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September 7, 2015

DVDFilm + EntertainmentReview | by Francesco Cerniglia


The definition of a sleeper hit: a movie with little marketing push that still manages to make a tidy profit. Unfriended definitely fits the mould having cost just one million dollars to make, it has gone on to gross just under sixty million worldwide. Horror is perhaps the trickiest genre to make into something original, so whilst it may have succeeded commercially, just how does Unfriended fare critically?

The movie takes place over a group Skype chat between a bunch of high school friends on the anniversary of the suicide of their school friend Laura. Things start to get weird when the group notice a blank profile in the chat, iMessages start to follow as do Facebook messages before the group finally realize that something supernatural has a game of revenge in mind.

What the movie does well is build up cinematic intensity through the lense of something we are all very familiar with: the webcam. I found myself at various points of the movie trying to click the minimize button or move a pop up, it is easy to forget that you are actually watching a movie which further demonstration of how technology and social media is engraved into our subconscious. I found the visual style fun and engaging but others are likely to find it plain gimmicky.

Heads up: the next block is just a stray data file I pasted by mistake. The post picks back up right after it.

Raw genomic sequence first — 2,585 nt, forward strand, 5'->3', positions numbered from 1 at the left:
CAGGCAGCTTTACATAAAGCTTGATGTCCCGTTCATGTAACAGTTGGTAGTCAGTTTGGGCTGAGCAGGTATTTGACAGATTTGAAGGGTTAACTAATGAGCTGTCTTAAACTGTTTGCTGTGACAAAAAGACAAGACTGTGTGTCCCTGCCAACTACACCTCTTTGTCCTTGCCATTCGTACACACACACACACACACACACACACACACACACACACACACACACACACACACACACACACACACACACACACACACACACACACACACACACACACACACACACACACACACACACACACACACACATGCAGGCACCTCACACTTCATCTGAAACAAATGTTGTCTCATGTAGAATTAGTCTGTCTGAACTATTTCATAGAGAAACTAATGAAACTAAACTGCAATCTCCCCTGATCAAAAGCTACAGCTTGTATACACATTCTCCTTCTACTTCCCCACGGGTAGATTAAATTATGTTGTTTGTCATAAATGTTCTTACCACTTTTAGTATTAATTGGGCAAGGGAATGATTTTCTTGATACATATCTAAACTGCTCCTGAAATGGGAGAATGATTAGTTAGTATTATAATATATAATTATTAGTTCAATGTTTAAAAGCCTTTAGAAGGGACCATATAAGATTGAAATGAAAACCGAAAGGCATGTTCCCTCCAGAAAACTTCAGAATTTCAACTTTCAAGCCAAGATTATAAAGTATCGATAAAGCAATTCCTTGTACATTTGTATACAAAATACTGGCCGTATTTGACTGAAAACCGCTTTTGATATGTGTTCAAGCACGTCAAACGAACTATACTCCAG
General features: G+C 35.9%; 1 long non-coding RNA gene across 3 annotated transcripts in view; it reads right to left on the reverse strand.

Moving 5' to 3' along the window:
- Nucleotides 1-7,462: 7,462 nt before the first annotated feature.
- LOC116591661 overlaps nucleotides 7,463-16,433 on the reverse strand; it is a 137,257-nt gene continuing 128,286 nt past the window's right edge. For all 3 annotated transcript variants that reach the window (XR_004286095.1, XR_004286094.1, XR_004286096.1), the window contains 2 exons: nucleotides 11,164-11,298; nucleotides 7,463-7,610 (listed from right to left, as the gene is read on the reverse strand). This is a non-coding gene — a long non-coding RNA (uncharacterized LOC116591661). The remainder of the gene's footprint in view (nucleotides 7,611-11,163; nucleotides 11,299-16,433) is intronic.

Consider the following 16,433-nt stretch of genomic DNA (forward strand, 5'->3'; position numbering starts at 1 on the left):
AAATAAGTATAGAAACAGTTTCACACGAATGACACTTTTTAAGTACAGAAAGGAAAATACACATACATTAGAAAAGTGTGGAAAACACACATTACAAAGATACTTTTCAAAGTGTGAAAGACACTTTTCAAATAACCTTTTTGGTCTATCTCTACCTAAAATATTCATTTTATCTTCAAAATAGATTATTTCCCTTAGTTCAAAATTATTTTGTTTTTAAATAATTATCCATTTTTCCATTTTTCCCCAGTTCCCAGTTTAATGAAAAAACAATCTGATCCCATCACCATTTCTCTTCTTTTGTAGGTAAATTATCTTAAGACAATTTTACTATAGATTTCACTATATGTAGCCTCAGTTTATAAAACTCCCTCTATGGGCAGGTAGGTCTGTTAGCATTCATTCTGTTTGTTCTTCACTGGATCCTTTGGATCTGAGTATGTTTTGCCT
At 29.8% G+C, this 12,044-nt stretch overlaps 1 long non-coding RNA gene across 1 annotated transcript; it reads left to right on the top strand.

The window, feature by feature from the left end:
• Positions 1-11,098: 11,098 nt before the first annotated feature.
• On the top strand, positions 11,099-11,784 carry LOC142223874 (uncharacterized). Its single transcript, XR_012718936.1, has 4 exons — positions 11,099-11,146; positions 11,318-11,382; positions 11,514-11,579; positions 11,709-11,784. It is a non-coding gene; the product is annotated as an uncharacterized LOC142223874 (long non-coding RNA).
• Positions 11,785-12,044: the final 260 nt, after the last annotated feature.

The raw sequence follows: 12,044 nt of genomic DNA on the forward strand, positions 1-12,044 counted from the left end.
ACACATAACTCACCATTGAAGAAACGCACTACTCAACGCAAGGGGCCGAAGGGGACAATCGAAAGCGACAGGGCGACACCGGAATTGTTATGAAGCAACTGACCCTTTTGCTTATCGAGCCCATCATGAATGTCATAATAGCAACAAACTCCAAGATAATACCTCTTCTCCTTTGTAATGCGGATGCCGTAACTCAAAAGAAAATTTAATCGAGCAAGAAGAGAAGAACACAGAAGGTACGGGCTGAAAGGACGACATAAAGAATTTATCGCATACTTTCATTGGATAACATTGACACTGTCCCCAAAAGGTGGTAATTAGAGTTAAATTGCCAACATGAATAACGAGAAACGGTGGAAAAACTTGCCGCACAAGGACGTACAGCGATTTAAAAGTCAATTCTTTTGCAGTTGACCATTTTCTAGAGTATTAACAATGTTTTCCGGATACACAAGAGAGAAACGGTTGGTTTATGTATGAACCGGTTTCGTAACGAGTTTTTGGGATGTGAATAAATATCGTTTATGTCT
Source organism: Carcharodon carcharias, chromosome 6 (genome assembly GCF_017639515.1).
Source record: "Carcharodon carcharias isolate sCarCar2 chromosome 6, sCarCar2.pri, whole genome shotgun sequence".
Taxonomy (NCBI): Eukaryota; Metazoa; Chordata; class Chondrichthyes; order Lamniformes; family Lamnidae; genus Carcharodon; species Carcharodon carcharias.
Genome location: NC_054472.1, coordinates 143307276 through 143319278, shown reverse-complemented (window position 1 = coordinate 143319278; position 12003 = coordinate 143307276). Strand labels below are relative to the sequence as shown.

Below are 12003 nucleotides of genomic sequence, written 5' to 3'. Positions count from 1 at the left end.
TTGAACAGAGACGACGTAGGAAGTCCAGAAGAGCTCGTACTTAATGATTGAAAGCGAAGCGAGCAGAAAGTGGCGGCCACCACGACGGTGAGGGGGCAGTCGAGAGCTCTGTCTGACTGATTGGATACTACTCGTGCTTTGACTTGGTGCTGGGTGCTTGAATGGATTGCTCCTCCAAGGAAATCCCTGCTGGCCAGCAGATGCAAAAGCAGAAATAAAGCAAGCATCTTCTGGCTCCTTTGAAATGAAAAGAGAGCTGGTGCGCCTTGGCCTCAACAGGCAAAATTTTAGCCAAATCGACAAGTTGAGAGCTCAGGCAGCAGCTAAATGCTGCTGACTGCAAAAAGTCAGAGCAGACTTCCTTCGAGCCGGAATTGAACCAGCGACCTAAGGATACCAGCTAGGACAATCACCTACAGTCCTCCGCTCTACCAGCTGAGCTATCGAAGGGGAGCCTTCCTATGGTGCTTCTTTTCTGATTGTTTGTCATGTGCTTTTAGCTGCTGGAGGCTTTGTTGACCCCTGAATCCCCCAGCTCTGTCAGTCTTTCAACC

Whilst the story is admittedly lightweight, its actors all give a credible account of themselves especially Courtney Halverson and Jacob Wysocki. In what is a story of teen angst and ugliness, the friends will eventually play a game that will reveal how deceitful they have been to each other, whether it be grassing a buddy out to the cops or spreading a malicious rumour around school.

Cyber bullying has been a topic widely debated and it seems that director Levan Gabriadze himself is trying to send out a warning about the perils of social media. But the film refuses to take itself too seriously with the various demises ranging from a gruesome to downright comedic.


Horror movies of late have been unoriginal and poorly executed so Unfriended comes as a breath of fresh air.

Sure, it’s not perfect, the dialogue can sometimes be unbelievably clunky, there are holes in the storyline and sometimes a lack of attention to detail will have you thinking ‘wtf?’ – like how has Blaire (Shelley Hennig) gone months without using Facebook messenger and why does she only have a handful of friends on the site.

It may not be particularly scary but it is a gripping ride. With this, Unfriended just so happens to be the best horror movie I’ve seen since The Babadook.

Unfriended is available on DVD in the UK from September 7th

Sean Mackenney